Greenwald’s Shock News of the Day: The US Spies on Foreign Leaders
Josh Marshall has it about right: Ok, Please, Enough.
Churning through countless domestic phone calls is one thing - that has very real constitutional implications. It may be a similar thing with doing that in Spain or other countries in Europe and the Middle East, though the constitutional questions are very different. But please, please spare me the shock and surprise that the US spies on foreign leaders, even allies, even close allies. These countries spy on our leaders too. The only real exception is within the special club of the US, UK, Canada, Australia and New Zealand where, for a variety of historical reasons, a pretty different set of rules and integration apply.
Now, as a domestic political matter, I totally understand why these European leaders are freaked. It’s a big problem for them domestically when it’s laid out so baldly in front of everyone. Beyond national security issues, this will likely take a real economic toll on the US. So I’m not surprised at the reaction. I don’t begrudge it. But the tenor of the reporting in the US is frankly bizarre, either totally tendentious or wildly naive.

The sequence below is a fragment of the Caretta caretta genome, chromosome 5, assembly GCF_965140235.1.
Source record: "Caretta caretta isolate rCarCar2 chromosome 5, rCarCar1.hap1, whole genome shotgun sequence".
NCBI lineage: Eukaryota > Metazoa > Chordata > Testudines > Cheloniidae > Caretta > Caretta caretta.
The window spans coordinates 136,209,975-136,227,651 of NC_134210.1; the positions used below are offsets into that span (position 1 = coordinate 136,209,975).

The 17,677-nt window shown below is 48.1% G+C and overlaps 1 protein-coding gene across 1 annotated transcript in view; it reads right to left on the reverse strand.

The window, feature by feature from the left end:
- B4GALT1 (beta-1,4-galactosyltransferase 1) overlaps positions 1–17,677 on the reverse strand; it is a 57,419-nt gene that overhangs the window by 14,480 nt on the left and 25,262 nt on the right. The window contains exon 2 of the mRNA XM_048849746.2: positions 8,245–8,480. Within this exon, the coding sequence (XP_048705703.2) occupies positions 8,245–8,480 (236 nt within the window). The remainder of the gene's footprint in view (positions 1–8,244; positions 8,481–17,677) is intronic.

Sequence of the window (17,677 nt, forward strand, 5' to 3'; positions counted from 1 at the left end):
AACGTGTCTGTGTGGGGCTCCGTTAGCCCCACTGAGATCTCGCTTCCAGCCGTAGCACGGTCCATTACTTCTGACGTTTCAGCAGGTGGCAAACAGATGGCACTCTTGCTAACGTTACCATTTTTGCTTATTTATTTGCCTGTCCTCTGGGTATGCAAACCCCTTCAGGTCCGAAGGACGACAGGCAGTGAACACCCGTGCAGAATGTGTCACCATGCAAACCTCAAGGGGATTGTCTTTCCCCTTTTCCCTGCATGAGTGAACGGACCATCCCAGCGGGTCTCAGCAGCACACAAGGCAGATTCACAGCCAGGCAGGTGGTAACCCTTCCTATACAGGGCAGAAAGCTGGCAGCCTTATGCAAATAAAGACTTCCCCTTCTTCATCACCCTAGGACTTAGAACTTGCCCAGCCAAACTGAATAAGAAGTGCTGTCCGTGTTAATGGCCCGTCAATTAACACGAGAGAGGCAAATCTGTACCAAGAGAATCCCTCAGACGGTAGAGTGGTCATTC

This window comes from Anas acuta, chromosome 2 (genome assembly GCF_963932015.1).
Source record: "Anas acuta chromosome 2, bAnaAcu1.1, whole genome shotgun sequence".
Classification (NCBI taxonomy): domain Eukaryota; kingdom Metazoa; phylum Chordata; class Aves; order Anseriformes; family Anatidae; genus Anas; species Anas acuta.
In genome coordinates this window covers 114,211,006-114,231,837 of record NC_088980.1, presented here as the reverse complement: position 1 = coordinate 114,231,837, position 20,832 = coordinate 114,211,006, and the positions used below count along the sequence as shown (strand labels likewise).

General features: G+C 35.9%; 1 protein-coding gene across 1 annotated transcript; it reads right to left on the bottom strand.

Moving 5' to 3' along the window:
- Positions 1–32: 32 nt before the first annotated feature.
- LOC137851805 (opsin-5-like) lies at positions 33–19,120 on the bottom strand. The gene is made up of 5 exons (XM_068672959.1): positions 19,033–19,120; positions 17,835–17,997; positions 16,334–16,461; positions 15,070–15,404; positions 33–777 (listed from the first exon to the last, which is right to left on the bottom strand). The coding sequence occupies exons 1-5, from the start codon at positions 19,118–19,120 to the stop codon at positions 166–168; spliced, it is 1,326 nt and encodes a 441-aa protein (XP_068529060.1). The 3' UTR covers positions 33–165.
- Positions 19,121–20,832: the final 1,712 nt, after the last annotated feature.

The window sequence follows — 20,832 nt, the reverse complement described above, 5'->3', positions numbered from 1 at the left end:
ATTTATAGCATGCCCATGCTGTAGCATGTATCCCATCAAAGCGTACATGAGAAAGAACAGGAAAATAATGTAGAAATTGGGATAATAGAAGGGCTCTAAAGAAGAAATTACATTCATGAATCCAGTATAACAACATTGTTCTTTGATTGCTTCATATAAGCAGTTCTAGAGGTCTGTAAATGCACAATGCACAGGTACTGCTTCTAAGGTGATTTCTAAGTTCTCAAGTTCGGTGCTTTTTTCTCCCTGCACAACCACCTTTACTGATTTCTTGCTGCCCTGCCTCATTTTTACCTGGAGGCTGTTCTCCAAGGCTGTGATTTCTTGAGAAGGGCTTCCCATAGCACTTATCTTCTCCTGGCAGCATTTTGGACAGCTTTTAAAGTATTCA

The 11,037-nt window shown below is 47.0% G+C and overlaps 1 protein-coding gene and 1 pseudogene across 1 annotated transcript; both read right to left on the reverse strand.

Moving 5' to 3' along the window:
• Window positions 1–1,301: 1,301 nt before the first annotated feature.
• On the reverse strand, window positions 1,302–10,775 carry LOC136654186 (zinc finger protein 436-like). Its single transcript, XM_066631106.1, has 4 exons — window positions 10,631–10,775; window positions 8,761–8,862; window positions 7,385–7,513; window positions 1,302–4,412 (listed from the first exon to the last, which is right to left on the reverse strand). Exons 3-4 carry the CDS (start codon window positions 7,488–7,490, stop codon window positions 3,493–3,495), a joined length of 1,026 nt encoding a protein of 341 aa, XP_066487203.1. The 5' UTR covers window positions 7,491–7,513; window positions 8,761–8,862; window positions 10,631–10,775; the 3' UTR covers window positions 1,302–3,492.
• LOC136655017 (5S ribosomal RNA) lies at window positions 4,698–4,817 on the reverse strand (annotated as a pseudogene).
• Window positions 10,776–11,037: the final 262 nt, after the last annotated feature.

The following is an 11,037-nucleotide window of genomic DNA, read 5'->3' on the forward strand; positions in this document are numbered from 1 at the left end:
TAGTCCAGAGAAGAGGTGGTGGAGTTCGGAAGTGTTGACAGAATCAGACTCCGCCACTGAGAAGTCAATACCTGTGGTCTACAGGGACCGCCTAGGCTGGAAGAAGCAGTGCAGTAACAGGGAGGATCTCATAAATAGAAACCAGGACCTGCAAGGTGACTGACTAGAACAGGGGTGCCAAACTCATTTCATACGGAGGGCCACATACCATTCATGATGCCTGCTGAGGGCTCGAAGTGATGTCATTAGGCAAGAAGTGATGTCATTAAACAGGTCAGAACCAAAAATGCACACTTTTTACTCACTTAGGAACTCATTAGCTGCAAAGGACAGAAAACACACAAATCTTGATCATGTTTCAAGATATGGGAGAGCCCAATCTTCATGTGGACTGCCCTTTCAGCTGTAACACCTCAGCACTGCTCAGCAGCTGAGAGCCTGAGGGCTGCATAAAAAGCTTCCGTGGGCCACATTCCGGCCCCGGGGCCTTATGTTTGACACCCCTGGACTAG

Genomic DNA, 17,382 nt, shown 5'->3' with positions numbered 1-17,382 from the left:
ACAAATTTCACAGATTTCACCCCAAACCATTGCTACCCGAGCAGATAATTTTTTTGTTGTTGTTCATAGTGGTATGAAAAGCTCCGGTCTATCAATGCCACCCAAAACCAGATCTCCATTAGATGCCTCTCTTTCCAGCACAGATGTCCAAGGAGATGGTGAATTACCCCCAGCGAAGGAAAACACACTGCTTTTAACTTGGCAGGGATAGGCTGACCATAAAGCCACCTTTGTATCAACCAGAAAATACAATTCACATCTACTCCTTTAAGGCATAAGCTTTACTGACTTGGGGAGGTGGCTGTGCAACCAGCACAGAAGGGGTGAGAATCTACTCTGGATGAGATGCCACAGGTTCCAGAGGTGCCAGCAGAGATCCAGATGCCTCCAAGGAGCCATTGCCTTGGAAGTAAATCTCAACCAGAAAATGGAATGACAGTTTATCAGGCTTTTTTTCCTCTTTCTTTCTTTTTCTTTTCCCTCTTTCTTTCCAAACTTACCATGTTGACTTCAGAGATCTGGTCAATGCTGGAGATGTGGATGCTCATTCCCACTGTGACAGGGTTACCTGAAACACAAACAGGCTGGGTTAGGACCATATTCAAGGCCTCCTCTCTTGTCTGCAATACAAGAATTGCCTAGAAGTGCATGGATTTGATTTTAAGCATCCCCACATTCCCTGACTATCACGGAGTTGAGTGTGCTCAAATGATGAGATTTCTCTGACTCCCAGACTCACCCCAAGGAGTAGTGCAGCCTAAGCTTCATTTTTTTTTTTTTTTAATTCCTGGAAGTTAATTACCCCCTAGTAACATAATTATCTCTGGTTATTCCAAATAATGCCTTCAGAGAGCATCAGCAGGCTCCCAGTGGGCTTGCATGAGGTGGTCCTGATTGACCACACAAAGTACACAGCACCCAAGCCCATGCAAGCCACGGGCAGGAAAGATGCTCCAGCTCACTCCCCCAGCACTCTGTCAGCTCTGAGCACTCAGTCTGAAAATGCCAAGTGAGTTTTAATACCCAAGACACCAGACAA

The disruption that Marshall mentions in the second paragraph is, of course, exactly what Greenwald intends with these continuing NSA stories. By publicly embarrassing the leaders of Spain, Germany, etc., he forces them to make statements to address the public outcry — which usually ends up making them look even worse.
Meanwhile, Greenwald continues to deny even the possibility that his reckless pseudo-journalism might be causing real harm to national security — not just America’s national security, but all of the countries he’s pulling into his little super-villain ego-driven melodrama.